Sample Substitution Errors
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Figure 1: Measuring diffuse sample transmittance and reflectance as shown above can result in a distorted sample spectrum due to sample substitution error. The problem is that the reflectivity over the sample area is different during the reference and sample measurements.
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Figure 2: The above configuration is not susceptible to sample substitution error, since the interior of the sphere is the same for reference and sample measurements. During the reference measurement the light travels along (R), and no light is incident along (S). The opposite is true when a sample measurement is made.
Absolute transmittance and absolute diffuse reflectance spectra of optical samples can be found using integrating spheres. These spectra are found by performing spectral measurements of both the sample of interest and a reference.
Measurement of a reference is needed since this provides the spectrum of the illuminating light source. Obtaining the reference scan allows the spectrum of the light source to be subtracted from the sample measurement.
The light source reference measurement is made with no sample in place for transmittance data and with a highly reflective white standard reference sample in place for reflectance measurements.
Sample substitution errors incurred while acquiring the sample and reference measurement sets can negatively effect the accuracy of the corrected sample spectrum, unless the chosen experimental technique is immune to these errors.
Conditions Leading to Sample Substitution Errors
An integrating sphere's optical performance depends on the reflectance at each point on its entire inner surface. Often, a section of the sphere's inner wall is replaced by the sample when its transmittance and diffuse reflectance spectra are measured (Figure 1). However, modifying a section of the inner wall alters the performance of the integrating sphere.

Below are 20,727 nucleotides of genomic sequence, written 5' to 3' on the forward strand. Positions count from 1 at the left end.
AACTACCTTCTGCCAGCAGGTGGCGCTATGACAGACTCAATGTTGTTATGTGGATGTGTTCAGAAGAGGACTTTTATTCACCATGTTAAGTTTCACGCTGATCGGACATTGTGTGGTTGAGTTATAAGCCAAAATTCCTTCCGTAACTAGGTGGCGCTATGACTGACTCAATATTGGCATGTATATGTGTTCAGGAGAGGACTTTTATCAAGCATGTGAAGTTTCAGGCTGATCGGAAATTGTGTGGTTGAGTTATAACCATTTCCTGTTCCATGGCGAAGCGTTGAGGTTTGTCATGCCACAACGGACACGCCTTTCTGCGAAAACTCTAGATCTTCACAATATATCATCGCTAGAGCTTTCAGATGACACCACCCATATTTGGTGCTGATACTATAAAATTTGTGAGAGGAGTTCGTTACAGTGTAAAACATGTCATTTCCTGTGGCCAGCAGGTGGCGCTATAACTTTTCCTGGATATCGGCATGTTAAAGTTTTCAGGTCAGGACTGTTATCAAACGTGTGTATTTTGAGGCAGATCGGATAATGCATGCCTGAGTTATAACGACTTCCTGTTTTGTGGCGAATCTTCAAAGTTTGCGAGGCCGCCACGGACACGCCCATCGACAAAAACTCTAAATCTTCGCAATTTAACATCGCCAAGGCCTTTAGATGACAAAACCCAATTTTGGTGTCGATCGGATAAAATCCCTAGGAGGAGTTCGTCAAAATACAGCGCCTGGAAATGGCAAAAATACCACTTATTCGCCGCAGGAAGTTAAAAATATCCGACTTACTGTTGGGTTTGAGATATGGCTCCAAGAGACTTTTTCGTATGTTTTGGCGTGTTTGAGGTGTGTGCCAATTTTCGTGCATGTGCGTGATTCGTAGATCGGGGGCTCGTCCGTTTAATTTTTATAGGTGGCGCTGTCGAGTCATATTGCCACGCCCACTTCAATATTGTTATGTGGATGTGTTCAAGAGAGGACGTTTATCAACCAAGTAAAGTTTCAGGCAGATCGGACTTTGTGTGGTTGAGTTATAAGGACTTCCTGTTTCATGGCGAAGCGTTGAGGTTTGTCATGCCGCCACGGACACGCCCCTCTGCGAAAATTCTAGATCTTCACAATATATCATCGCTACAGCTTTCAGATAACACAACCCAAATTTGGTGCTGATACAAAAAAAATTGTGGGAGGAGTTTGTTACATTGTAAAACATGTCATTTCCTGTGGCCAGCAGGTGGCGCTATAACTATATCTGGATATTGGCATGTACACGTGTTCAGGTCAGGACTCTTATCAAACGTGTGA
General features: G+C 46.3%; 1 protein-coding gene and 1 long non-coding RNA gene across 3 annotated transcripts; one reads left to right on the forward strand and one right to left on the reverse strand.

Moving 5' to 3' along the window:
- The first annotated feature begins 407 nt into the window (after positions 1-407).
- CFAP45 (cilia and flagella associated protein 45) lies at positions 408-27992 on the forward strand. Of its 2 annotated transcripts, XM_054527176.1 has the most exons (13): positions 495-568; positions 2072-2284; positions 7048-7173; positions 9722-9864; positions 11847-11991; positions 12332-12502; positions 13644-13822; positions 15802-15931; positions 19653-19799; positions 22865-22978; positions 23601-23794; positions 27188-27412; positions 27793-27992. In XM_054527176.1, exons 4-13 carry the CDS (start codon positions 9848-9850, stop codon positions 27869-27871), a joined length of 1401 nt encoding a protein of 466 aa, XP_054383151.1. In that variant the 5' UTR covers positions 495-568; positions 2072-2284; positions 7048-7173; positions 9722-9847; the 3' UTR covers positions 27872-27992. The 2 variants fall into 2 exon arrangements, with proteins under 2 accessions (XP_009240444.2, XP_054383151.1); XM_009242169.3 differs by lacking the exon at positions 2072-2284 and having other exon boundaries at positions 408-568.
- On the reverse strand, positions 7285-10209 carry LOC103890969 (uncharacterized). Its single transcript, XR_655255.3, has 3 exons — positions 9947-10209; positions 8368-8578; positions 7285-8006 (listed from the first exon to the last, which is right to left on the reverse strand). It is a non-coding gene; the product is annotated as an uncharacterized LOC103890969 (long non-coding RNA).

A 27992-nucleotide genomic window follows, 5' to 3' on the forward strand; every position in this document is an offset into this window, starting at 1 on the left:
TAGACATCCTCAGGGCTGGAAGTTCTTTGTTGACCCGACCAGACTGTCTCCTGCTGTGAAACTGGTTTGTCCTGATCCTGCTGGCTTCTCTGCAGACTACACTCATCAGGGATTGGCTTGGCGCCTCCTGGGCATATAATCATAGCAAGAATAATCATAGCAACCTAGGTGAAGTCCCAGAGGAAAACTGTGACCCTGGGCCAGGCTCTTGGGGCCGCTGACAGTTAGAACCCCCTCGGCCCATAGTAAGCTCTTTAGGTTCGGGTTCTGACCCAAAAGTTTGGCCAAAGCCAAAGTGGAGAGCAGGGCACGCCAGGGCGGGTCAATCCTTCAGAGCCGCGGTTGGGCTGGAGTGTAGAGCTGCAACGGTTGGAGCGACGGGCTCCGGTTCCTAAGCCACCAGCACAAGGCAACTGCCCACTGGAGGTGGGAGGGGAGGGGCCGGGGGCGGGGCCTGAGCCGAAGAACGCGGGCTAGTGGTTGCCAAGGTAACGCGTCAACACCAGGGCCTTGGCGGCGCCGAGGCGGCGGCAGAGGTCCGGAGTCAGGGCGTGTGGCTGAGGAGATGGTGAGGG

Sample substitution errors are a concern when the measurement procedure involves physically changing one sample installed within the sphere for another. For example, when measuring diffuse reflectance (Figure 1, bottom), a first measurement might be made with the standard reference sample mounted inside the sphere. Next, this sample would be removed and replaced by the sample of interest, and a second measurement would be acquired. Both data sets would then be used to calculate the corrected absolute diffuse reflectance spectrum of the sample.
This procedure would result in a distorted absolute sample spectrum. Since the sample of interest and the standard reference have different absorption and scattering properties, exchanging them alters the reflectivity of the integrating sphere over the samples' surface areas. Due to the average reflectivity of the integrating sphere being different for the two measurements, they are not perfectly compatible.
Solution Option: Install Sample and Reference Together
One experimental technique that avoids sample substitution errors acquires measurement data when both sample and reference are installed inside the integrating sphere at the same time (Figure 2). This approach requires an integrating sphere large enough to accomodate the two, as additional ports.
The light source is located external to the integrating sphere, and measurements of the sample and standard reference are acquired sequentially. The specular reflection from the sample, or the transmitted beam, is often routed out of the sphere, so that only the diffuse light is detected. Since the inner surface of the sphere is identical for both measurements, sample substitution errors are not a concern.
Alternate Solution Option: Make Measurements from Sample and Reference Ports
If it is not possible to install both sample and standard references in the integrating sphere at the same time, it is necessary to exchange the installed sample. If this must be done, sample substitution errors can be removed by following the procedure detailed in .
This procedure requires a total of four measurements. When the standard sample is installed, measurements are made from two different ports. One has a field of view that includes the sample and the other does not. The sample of interest is then subsituted in and the measurements are repeated. Performing the calculations described in  using these measurements removes the sample substitution errors.
 Luka Vidovic and Boris Majaron, "Elimination of single-beam substitution error in diffuse reflectance measurements using an integrating sphere," J. Biomed.Opt. 19, 027006 (2014).